A fence is the most popular way of marking a boundary. It's fairly easy to put one up and it's cheaper than building a wall (although you will have to pay for the costs of treating the timber regularly to protect it against weathering).
If privacy is important to you, there are plenty of options (particularly lap panel and closeboard fences) that'll give you good screening. If there are strong prevailing winds where you're planning to put your fence, try to choose one with an open rather than solid structure (like a picket fence), so it doesn't blow down.
Lap panel fences
Lap panel fences are popular because they're easy to put up, provide loads of screening and offer great value for money. The ready-made panels fit between posts that are cemented into the ground. These panels usually come in standard widths of 1.83m (although you can cut them down if you want to) and heights of 0.6m-1.83m. Try and treat your fence regularly with a wood preservative to keep it looking good.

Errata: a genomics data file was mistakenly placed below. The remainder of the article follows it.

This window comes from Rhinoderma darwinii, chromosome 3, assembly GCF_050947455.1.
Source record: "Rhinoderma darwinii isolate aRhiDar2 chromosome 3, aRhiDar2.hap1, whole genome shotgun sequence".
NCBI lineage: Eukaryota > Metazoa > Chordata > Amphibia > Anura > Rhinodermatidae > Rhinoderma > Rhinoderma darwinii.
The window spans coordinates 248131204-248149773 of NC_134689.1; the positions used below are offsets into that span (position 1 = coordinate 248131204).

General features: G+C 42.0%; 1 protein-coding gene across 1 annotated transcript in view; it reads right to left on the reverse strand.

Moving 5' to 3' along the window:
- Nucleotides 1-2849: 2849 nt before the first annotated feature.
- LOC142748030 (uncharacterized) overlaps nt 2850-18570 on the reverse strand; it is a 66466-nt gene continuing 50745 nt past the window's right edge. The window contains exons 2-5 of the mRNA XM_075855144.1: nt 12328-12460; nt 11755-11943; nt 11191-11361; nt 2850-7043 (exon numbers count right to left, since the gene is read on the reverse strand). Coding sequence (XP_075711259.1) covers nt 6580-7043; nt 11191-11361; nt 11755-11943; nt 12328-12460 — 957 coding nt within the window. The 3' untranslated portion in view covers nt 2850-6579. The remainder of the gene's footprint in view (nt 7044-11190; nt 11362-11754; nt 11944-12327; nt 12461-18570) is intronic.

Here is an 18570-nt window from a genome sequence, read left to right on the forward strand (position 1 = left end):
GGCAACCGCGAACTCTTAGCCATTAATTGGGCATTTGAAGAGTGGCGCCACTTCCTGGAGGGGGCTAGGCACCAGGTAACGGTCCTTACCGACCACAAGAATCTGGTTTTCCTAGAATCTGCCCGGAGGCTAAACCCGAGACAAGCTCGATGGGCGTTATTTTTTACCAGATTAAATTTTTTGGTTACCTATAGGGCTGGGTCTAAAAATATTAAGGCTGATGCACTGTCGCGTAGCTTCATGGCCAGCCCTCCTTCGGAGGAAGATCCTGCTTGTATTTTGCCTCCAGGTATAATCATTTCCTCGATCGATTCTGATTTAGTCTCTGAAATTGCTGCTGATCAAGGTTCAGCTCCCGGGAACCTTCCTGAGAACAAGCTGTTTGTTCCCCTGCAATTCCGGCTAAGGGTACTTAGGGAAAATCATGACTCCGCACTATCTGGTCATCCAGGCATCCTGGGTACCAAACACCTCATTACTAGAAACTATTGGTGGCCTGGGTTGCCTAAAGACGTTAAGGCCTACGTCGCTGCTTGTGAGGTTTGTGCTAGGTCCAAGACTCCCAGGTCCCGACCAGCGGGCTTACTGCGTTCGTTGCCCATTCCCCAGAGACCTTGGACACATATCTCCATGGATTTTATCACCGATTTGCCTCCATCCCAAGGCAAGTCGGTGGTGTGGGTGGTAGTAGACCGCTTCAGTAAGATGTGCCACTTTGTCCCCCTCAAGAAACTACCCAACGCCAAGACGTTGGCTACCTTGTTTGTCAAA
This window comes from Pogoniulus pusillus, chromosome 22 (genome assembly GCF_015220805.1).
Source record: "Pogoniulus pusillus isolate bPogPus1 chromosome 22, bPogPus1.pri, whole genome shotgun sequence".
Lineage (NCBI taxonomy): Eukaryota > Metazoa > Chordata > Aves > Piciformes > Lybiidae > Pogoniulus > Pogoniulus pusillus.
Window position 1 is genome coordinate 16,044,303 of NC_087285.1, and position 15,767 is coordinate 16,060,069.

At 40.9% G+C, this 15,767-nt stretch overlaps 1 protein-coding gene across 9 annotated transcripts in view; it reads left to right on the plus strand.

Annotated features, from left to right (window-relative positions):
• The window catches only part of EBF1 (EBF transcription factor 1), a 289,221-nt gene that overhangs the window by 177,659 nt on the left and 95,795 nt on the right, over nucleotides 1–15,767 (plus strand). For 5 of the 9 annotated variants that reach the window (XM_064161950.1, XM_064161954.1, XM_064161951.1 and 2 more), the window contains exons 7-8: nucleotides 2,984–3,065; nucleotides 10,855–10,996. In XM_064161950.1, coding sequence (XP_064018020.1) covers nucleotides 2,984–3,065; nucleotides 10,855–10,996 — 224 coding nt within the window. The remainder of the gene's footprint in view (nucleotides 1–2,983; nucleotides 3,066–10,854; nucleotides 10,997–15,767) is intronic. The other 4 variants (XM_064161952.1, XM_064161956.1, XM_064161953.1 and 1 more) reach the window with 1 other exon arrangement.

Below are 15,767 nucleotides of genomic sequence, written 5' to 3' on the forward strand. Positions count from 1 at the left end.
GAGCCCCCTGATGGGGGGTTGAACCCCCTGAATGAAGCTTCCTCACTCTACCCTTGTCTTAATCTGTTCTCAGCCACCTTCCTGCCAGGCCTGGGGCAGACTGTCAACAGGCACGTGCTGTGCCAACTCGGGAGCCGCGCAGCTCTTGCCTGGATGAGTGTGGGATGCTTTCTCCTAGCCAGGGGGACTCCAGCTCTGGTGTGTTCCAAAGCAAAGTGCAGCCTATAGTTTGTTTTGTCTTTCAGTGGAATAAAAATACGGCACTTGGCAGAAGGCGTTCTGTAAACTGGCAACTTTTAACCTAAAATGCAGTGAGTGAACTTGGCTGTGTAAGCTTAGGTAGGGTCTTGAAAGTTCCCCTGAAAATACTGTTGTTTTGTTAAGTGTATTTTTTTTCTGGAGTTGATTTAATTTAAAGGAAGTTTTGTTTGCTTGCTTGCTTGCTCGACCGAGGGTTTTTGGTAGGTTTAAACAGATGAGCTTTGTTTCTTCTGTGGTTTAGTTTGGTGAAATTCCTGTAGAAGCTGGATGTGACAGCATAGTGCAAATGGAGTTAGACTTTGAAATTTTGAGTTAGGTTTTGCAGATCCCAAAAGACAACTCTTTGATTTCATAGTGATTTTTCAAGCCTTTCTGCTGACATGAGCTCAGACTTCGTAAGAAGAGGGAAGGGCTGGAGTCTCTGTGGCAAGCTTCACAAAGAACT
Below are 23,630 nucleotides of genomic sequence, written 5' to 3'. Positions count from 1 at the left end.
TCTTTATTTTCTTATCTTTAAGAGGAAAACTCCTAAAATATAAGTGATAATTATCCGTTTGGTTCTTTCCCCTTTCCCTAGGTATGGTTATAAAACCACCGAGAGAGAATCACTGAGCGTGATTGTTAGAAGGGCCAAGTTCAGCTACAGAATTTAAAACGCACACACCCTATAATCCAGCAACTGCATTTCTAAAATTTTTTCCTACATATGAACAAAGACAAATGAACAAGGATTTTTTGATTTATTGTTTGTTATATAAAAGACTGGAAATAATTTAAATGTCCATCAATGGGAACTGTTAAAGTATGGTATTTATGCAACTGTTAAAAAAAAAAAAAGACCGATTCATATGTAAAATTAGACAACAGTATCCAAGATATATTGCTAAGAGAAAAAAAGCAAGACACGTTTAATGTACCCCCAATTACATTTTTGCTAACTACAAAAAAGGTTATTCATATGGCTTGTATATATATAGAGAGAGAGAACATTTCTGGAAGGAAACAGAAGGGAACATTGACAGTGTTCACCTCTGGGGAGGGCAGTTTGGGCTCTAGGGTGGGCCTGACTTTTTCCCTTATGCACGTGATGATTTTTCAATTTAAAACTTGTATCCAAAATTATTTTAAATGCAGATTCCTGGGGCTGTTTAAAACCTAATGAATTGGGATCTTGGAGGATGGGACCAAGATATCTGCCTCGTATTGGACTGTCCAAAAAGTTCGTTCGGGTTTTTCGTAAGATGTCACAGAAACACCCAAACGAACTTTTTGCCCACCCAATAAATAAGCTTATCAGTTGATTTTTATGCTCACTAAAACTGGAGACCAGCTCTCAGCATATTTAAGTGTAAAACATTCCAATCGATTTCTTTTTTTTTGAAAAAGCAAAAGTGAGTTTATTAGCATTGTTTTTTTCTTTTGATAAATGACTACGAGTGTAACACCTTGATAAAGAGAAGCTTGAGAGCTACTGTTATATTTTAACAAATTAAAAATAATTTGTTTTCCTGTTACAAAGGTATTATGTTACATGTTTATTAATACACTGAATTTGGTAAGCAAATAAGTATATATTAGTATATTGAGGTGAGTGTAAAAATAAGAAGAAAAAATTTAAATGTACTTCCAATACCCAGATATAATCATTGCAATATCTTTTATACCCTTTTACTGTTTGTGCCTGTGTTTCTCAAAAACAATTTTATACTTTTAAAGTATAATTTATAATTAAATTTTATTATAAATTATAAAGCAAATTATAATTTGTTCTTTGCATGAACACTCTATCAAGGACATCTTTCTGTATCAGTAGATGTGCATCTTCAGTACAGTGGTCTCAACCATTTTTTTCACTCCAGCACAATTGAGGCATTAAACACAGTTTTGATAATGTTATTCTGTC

Combination trellis and lap panel fences
You can add a trellis to the top of a panel fence to increase its height. Why not train climbing plants on the trellis? This creates a less stark effect than a solid fence, and gives you more shade and privacy too.
A closeboard fence is made from vertical boards that are tapered on one side. These are nailed onto horizontal arris rails secured to the posts. It gives you plenty of screening, and security too - the vertical boards make a sturdy fence that helps keep intruders out.
Picket fences are made from a row of vertical pales with rounded or pointed tops. As they're usually no more than 1.2 high, you'll normally see them used at the front of a house as an attractive boundary mark rather than for screening.
Willow or hazel panel fences
Panels of interwoven willow or hazel look gorgeous in a cottage garden, giving it a rustic and informal feel.